We do have the testimony of many, including God the Father Himself, proclaiming that Jesus had a valid claim to divinity, that He truly was the Son of God AND the Son of Man.
- When Jesus was gathering His small group of followers, Nathanael greeted Him with the words: “Rabbi, thou art the Son of God; thou art the King of Israel.” John 1:49 KJV
- After Jesus walked on water, the disciples’ response was: “Then they that were in the ship came and worshipped him, saying, Of a truth thou art the Son of God.” Matthew 14:33 KJV
- Just before He raised her brother Lazarus up to life, Martha affirmed Jesus’ divinity: “I believe that thou art the Christ, the Son of God, which should come into the world.” John 11:27 KJV
- Right after He died on the cross, a centurion spoke out, “Truly this man was the Son of God.” Mark 15:39 KJV
Discussion Questions: God the Father acknowledged Jesus as His Son at His baptism (Matthew 3:17) and at the Mount of Transfiguration, pictured here (Matthew 17:5). Why do you think God chose these two times in Jesus’ lifetime to make these affirmations of His identity? To whom and for what reason did the events occur?
Read and contemplate Deuteronomy 29:29: “The secret things belong unto the Lord our God: but those things which are revealed belong unto us and to our children for ever, that we may do all the words of this law.” KJV What kind of “secret things” do you think this verse is speaking about?
Is it possible to waste too much time trying to rationalize certain doctrinal topics? How do we know when a teaching just needs to be taken by faith? Does this vary with individuals?
Tuesday: Divine Nature, Part 1
Some are troubled by the fact that Jesus never left a public record saying that He was God or even the Messiah. Any reading of the Gospels, however, reveals the number of times that He was almost stoned, mobbed, or had His life threatened for even implying that He was equal with God. See Luke 4;16–30 and John 5:18.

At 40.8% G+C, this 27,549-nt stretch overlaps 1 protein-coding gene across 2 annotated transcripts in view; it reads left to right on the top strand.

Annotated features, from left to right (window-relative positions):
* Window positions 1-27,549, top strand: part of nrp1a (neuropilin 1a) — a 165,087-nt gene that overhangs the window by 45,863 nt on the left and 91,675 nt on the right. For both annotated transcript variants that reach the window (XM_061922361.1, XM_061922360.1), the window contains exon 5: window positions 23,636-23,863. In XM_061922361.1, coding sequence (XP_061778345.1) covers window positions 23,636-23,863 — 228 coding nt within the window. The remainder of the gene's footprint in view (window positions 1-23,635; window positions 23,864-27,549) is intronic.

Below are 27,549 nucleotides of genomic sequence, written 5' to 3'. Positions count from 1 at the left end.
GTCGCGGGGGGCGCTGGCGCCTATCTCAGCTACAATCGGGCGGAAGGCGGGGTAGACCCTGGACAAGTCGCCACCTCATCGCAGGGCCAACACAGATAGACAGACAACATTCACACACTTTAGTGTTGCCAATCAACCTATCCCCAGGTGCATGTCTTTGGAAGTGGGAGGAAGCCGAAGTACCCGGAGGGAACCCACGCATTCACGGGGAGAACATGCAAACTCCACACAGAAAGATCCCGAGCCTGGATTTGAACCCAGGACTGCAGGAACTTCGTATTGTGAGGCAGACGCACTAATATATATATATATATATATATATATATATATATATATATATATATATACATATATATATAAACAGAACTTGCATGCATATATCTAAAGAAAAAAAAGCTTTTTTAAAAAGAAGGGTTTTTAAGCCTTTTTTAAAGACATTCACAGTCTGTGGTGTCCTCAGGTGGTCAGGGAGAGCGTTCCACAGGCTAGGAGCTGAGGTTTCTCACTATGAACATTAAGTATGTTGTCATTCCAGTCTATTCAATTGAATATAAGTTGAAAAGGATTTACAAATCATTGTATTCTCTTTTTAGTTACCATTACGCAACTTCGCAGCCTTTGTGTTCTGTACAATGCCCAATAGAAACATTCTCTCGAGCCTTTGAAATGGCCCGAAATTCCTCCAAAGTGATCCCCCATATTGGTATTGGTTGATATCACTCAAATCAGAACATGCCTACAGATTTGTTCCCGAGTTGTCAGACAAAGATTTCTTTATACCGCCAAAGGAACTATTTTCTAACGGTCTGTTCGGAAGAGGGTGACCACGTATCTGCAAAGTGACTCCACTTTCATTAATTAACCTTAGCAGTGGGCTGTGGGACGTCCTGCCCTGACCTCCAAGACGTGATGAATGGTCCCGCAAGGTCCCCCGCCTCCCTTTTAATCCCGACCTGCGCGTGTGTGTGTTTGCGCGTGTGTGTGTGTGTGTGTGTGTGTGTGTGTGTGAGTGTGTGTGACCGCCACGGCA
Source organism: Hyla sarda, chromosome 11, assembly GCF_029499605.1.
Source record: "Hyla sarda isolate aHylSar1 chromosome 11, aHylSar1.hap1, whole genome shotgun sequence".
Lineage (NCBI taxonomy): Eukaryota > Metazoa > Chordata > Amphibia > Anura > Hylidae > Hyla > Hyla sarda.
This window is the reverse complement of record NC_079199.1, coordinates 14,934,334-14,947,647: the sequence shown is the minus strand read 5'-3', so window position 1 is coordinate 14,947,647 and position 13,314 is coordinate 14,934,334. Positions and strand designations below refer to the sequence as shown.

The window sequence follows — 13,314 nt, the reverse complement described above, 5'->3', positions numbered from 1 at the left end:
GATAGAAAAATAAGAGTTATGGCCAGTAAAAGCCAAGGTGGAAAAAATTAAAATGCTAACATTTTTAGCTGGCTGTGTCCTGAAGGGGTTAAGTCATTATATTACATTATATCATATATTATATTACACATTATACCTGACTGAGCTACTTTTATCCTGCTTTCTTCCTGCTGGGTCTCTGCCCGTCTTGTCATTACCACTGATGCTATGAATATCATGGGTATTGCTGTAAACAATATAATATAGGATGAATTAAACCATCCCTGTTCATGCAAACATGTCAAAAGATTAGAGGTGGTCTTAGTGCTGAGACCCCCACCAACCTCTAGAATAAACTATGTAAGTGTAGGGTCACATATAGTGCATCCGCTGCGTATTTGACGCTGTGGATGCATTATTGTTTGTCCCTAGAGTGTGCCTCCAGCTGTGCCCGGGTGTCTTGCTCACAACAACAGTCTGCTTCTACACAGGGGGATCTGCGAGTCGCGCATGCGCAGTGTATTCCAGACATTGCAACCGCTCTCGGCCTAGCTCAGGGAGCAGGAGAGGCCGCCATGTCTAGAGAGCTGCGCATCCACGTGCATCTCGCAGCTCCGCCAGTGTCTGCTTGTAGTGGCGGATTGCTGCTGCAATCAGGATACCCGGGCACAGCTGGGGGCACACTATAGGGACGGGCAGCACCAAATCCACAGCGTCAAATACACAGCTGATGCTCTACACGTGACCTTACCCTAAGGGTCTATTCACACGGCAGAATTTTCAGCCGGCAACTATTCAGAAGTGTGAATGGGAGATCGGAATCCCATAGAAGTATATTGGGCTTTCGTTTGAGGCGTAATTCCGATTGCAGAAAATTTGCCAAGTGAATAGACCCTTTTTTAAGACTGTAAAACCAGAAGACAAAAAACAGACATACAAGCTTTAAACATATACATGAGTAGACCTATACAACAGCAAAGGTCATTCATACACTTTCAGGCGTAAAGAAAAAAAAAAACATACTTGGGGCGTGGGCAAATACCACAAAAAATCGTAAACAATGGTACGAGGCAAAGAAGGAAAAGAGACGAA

We’ve heard it said that actions speak louder than words. If Jesus had spoken directly about being God, would that be proof that He was God? Of course not. Anyone can claim to be anyone they want. Jesus left us evidence of His divinity by the selfless acts of miraculous healing and even forgiving that He did while on earth.
The story is told in Luke 5:17-26 of a man whose bed was lowered through the roof, in order for him to get near Jesus and be healed. But Jesus surprisingly forgave his sins first. This led to the scribes and Pharisees saying, “Who is this which speaketh blasphemies? Who can forgive sins, but God alone?” v. 21 KJV
Another time the Jews tried to press Jesus into confessing who He was. “How long does thou make us to doubt? If thou be the Christ, tell us plainly.” John 10:24 KJV In verse 30, Jesus gives them the answer they are seeking. He said plainly, “I and my Father are one.” Their prompt response to this was to begin stoning Him. While they were picking up stones, however, Jesus asked them for what works He was being stoned? They replied:
“…For a good work we stone thee not; but for blasphemy; and because that thou, being a man, makest thyself God.” John 10: 33 KJV
Discussion Questions: Why would Christ’s deity be considered the foundation of our Christian faith?
How does it affect my salvation and influence my mission in life? [gives me confidence that He can save me, provides the power to overcome sin and spread the gospel]
Wednesday: Christ’s Divine Nature, Part 2
Other times that Jesus declared His divine nature included:
- John 11:25 “…I am the resurrection, and the life:…”
- John 3:13 He “…came down from heaven…”
- John 17:5 “O Father, glorify me with thine own self with the glory which I had with thee before the world was.”
One can’t help but recognize the theme of John’s Gospel. He is intent on conveying the divinity of Christ to his readers. Those who insist on denying that deity, after reading all the Gospels, would seem to be calling Jesus either a liar or a charlatan. There can be no other explanation for His behavior and bold claims, which to the Jews were seen as blasphemy (irreverently claiming the attributes of God).
One of the most controversial statements by Jesus, that once again almost got Him stoned, was the time when He was in the temple and they were following Him, pounding Him with questions that would reveal His identity so they could kill Him. Jesus stated clearly to them in John 8:58: “…Verily, verily, I say unto you, Before Abraham was, I am.”